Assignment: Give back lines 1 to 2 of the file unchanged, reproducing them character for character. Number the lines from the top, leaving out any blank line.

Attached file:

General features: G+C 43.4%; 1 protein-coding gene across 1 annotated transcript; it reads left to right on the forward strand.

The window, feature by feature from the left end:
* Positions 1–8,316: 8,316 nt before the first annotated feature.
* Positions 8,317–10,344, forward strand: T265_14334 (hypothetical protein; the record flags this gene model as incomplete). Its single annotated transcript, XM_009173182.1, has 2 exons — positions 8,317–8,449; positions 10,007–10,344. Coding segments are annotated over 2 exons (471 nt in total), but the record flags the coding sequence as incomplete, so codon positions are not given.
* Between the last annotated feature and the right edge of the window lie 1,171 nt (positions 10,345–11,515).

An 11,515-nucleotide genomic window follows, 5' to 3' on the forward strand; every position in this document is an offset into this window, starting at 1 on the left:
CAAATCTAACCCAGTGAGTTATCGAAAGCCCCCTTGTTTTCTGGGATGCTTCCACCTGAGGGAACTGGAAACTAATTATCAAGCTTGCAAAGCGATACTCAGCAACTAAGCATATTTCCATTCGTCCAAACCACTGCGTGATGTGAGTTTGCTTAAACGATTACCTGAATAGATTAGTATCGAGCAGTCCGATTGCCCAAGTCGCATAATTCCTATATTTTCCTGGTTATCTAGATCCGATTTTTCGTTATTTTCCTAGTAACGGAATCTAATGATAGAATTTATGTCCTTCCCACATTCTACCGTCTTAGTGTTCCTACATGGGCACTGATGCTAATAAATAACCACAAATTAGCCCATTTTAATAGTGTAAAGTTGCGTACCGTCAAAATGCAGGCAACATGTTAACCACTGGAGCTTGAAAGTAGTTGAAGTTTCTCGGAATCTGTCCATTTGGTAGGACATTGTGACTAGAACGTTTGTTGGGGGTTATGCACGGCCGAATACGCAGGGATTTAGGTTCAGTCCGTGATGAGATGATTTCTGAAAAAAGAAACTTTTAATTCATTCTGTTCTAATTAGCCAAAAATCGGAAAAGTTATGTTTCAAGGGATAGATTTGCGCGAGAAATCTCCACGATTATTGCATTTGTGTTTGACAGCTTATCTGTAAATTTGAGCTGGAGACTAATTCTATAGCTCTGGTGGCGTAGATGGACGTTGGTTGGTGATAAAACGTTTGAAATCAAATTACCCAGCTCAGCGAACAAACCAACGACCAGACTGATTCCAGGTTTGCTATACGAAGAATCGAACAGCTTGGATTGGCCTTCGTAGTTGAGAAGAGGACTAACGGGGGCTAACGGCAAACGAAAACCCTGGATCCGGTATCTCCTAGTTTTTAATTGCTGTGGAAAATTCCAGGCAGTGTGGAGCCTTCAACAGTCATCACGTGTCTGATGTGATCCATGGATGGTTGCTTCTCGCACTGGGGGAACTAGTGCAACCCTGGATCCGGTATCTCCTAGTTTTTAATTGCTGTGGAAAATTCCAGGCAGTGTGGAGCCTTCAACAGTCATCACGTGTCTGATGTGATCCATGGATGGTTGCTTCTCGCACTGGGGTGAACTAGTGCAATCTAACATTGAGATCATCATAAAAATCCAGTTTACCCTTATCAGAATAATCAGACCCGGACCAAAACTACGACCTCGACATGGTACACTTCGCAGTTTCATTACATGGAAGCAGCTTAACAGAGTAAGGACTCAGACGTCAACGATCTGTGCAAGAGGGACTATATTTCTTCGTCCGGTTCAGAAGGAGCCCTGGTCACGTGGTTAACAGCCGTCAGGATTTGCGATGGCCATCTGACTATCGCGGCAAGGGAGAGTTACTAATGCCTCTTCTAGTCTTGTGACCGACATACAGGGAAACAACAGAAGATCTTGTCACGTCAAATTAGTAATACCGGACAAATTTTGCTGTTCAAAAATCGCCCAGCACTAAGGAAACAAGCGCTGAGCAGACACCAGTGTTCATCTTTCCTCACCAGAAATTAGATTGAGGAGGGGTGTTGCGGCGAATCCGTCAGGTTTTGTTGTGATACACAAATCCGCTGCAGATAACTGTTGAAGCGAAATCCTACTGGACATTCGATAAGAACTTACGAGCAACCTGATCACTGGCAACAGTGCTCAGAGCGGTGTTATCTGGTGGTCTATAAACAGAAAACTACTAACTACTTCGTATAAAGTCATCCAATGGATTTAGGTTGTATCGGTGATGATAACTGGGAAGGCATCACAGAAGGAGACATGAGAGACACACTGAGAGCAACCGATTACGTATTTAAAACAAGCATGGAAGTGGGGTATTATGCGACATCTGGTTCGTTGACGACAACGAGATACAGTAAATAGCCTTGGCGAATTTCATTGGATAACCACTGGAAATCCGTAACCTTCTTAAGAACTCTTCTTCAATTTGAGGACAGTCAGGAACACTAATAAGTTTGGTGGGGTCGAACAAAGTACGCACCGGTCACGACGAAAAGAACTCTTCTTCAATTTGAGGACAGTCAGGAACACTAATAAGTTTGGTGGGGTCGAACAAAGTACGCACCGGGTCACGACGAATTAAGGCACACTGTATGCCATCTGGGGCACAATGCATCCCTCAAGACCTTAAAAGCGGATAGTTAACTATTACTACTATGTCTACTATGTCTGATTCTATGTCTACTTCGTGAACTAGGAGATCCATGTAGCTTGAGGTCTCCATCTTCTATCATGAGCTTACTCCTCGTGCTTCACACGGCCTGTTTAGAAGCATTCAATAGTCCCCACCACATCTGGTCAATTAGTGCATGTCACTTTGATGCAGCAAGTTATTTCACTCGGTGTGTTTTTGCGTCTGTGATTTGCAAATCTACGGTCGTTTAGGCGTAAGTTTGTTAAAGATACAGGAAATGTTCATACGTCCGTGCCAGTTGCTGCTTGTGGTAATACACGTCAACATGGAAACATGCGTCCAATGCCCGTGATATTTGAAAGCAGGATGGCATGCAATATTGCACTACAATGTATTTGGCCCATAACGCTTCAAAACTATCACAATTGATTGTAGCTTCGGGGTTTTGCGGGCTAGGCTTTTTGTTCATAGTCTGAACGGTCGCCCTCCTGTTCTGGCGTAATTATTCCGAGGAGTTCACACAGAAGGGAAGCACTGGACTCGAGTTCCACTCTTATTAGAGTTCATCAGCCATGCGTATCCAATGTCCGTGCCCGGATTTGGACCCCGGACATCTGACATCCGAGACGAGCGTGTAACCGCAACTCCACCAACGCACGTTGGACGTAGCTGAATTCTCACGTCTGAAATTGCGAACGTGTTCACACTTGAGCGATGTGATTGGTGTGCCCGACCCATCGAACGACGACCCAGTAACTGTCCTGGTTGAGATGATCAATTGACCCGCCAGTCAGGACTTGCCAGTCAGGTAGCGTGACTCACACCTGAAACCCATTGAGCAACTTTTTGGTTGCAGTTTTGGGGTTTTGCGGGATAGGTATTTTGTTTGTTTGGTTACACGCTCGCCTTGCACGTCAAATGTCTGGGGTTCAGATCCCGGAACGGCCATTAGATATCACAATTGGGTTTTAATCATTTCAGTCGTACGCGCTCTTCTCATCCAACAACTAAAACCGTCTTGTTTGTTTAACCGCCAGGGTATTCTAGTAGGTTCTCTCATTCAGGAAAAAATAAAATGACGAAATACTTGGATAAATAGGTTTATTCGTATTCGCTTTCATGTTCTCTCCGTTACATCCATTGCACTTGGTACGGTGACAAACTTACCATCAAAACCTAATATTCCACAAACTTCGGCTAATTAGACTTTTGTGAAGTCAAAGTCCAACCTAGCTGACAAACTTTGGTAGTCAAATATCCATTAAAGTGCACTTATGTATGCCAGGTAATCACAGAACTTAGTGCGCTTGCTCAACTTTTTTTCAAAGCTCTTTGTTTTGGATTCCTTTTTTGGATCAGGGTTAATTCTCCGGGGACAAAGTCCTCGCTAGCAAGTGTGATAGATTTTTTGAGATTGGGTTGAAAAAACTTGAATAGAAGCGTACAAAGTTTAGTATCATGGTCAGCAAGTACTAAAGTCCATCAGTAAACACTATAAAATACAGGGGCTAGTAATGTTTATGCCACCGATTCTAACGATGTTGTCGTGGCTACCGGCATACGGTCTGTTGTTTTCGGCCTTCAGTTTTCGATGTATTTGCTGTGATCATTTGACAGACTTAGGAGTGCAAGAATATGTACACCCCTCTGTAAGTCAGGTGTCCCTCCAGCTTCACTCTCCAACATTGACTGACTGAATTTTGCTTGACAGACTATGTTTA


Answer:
General features: G+C 43.4%; 1 protein-coding gene across 1 annotated transcript; it reads left to right on the forward strand.

The window, feature by feature from the left end: